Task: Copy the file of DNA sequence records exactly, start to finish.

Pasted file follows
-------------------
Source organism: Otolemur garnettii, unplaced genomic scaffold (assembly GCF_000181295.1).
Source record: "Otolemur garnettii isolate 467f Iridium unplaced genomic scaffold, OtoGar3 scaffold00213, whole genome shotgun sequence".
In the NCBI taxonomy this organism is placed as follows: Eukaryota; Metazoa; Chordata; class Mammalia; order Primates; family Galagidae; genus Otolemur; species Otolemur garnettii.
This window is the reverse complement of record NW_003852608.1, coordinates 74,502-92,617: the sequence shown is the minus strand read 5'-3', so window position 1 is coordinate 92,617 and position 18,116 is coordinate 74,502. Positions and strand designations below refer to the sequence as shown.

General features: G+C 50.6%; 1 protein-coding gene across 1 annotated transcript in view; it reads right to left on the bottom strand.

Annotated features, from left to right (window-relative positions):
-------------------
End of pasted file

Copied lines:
Source organism: Otolemur garnettii, unplaced genomic scaffold (assembly GCF_000181295.1).
Source record: "Otolemur garnettii isolate 467f Iridium unplaced genomic scaffold, OtoGar3 scaffold00213, whole genome shotgun sequence".
In the NCBI taxonomy this organism is placed as follows: Eukaryota; Metazoa; Chordata; class Mammalia; order Primates; family Galagidae; genus Otolemur; species Otolemur garnettii.
This window is the reverse complement of record NW_003852608.1, coordinates 74,502-92,617: the sequence shown is the minus strand read 5'-3', so window position 1 is coordinate 92,617 and position 18,116 is coordinate 74,502. Positions and strand designations below refer to the sequence as shown.

General features: G+C 50.6%; 1 protein-coding gene across 1 annotated transcript in view; it reads right to left on the bottom strand.

Annotated features, from left to right (window-relative positions):